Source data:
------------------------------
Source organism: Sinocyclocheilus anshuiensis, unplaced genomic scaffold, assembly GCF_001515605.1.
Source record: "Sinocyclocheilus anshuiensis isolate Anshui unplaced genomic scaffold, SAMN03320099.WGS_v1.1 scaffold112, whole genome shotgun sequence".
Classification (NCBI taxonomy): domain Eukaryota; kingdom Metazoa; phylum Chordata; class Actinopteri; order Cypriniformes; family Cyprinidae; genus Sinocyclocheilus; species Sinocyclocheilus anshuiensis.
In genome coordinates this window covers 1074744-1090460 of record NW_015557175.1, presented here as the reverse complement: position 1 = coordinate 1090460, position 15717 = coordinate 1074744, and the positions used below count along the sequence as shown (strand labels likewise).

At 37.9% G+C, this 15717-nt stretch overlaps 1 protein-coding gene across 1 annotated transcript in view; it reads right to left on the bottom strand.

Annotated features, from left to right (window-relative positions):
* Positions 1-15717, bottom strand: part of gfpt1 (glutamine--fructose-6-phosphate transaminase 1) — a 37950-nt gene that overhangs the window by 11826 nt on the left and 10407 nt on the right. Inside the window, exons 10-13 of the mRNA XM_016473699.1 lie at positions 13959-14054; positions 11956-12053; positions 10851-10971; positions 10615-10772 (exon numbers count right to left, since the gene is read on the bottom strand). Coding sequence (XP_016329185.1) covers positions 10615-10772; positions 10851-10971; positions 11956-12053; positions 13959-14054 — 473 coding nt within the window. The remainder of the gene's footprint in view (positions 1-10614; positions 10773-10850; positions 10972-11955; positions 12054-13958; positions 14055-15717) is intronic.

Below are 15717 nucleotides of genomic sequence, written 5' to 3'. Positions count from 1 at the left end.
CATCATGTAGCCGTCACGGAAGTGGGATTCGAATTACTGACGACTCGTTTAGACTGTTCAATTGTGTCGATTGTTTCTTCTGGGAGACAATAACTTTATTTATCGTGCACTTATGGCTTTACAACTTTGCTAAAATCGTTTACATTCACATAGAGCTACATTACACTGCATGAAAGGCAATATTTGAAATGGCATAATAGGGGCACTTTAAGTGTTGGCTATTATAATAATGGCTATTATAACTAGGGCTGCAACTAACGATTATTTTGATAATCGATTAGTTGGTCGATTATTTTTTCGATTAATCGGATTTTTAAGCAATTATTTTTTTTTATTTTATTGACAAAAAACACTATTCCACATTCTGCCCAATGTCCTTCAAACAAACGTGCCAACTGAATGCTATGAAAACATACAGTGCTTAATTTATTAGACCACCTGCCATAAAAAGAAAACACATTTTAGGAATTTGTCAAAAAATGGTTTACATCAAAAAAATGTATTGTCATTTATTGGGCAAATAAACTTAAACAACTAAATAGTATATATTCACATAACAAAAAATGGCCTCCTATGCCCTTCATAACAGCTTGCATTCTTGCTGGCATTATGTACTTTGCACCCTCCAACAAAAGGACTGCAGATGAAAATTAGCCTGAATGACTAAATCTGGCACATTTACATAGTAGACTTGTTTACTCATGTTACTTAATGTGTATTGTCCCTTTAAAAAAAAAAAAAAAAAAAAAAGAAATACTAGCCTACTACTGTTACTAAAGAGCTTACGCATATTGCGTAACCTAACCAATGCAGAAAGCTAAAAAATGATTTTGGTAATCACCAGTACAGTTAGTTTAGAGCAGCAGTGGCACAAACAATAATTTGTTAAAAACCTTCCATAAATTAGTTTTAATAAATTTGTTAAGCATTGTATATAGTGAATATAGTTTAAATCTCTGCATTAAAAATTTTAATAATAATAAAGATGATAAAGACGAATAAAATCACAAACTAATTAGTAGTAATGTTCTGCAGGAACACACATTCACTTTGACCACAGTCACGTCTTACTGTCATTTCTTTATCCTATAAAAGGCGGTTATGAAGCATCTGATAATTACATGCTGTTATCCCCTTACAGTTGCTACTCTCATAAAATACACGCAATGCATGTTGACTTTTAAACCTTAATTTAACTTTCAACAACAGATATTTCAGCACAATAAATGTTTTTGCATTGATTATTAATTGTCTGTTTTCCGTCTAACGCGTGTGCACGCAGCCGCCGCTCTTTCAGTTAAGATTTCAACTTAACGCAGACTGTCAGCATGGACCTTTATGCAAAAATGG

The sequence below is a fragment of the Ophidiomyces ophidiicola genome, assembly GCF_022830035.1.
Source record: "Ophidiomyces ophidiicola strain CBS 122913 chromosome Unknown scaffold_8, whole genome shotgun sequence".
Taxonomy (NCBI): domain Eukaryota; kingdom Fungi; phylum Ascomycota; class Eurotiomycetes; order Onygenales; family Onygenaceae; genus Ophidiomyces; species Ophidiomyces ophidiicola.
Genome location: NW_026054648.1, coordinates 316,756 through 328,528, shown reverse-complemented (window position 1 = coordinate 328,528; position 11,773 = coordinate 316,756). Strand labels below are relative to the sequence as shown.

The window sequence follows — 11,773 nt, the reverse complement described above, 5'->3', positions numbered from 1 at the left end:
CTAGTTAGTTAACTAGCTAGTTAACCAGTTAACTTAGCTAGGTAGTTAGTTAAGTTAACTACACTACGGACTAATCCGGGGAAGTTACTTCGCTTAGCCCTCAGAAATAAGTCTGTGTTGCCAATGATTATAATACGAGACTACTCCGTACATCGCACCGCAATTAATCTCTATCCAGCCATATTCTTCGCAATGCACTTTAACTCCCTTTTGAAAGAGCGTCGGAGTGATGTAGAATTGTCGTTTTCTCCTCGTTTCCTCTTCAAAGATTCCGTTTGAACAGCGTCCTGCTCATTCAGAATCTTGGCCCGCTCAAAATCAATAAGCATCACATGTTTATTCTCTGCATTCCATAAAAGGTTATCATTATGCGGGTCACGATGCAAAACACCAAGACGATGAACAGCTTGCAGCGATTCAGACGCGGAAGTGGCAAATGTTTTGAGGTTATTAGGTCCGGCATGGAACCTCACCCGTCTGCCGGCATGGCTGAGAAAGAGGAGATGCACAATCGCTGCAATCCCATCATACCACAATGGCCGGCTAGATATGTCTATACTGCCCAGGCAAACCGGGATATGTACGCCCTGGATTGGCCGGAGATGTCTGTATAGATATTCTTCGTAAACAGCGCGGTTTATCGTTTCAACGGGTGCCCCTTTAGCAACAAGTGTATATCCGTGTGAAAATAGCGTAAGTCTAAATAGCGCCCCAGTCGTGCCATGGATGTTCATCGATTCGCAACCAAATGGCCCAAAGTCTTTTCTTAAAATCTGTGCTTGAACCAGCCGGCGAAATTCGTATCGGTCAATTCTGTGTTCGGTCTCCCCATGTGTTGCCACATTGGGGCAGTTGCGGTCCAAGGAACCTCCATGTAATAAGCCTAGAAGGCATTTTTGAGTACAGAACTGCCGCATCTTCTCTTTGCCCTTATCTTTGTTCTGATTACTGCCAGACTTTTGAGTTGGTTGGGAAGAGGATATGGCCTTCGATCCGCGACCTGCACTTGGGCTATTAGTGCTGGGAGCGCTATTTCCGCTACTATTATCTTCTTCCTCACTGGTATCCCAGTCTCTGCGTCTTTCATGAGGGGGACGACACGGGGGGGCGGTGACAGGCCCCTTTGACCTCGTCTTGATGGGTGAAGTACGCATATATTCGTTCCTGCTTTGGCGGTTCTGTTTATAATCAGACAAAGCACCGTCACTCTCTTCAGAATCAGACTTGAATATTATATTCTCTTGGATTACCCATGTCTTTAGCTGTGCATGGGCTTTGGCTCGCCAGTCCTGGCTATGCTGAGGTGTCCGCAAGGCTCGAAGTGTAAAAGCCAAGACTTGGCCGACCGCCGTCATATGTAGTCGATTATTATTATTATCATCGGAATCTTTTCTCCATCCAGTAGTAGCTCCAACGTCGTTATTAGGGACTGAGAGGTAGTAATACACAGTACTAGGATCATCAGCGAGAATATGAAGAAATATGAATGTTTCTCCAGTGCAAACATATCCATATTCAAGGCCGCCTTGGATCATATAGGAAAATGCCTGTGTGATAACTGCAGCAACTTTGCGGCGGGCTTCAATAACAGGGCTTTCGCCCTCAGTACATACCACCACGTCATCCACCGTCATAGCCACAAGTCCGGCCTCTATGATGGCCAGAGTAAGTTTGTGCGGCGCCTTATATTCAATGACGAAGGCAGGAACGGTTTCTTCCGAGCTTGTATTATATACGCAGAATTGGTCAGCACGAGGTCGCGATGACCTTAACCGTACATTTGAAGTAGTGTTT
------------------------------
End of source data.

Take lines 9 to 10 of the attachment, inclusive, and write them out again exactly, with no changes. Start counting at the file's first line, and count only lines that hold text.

CATCATGTAGCCGTCACGGAAGTGGGATTCGAATTACTGACGACTCGTTTAGACTGTTCAATTGTGTCGATTGTTTCTTCTGGGAGACAATAACTTTATTTATCGTGCACTTATGGCTTTACAACTTTGCTAAAATCGTTTACATTCACATAGAGCTACATTACACTGCATGAAAGGCAATATTTGAAATGGCATAATAGGGGCACTTTAAGTGTTGGCTATTATAATAATGGCTATTATAACTAGGGCTGCAACTAACGATTATTTTGATAATCGATTAGTTGGTCGATTATTTTTTCGATTAATCGGATTTTTAAGCAATTATTTTTTTTTATTTTATTGACAAAAAACACTATTCCACATTCTGCCCAATGTCCTTCAAACAAACGTGCCAACTGAATGCTATGAAAACATACAGTGCTTAATTTATTAGACCACCTGCCATAAAAAGAAAACACATTTTAGGAATTTGTCAAAAAATGGTTTACATCAAAAAAATGTATTGTCATTTATTGGGCAAATAAACTTAAACAACTAAATAGTATATATTCACATAACAAAAAATGGCCTCCTATGCCCTTCATAACAGCTTGCATTCTTGCTGGCATTATGTACTTTGCACCCTCCAACAAAAGGACTGCAGATGAAAATTAGCCTGAATGACTAAATCTGGCACATTTACATAGTAGACTTGTTTACTCATGTTACTTAATGTGTATTGTCCCTTTAAAAAAAAAAAAAAAAAAAAAAGAAATACTAGCCTACTACTGTTACTAAAGAGCTTACGCATATTGCGTAACCTAACCAATGCAGAAAGCTAAAAAATGATTTTGGTAATCACCAGTACAGTTAGTTTAGAGCAGCAGTGGCACAAACAATAATTTGTTAAAAACCTTCCATAAATTAGTTTTAATAAATTTGTTAAGCATTGTATATAGTGAATATAGTTTAAATCTCTGCATTAAAAATTTTAATAATAATAAAGATGATAAAGACGAATAAAATCACAAACTAATTAGTAGTAATGTTCTGCAGGAACACACATTCACTTTGACCACAGTCACGTCTTACTGTCATTTCTTTATCCTATAAAAGGCGGTTATGAAGCATCTGATAATTACATGCTGTTATCCCCTTACAGTTGCTACTCTCATAAAATACACGCAATGCATGTTGACTTTTAAACCTTAATTTAACTTTCAACAACAGATATTTCAGCACAATAAATGTTTTTGCATTGATTATTAATTGTCTGTTTTCCGTCTAACGCGTGTGCACGCAGCCGCCGCTCTTTCAGTTAAGATTTCAACTTAACGCAGACTGTCAGCATGGACCTTTATGCAAAAATGG

The sequence below is a fragment of the Ophidiomyces ophidiicola genome, assembly GCF_022830035.1.